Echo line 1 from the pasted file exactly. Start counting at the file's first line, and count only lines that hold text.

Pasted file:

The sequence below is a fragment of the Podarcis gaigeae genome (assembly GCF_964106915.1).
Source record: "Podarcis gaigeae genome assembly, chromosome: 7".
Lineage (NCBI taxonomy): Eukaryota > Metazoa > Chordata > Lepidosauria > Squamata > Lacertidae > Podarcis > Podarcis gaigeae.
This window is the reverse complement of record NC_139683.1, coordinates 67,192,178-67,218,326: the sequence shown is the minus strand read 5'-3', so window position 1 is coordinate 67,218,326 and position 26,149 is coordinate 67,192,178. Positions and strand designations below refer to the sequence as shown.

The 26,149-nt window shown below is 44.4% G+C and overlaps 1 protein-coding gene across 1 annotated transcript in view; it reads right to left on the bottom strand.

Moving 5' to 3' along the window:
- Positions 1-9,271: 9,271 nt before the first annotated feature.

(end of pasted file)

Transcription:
The sequence below is a fragment of the Podarcis gaigeae genome (assembly GCF_964106915.1).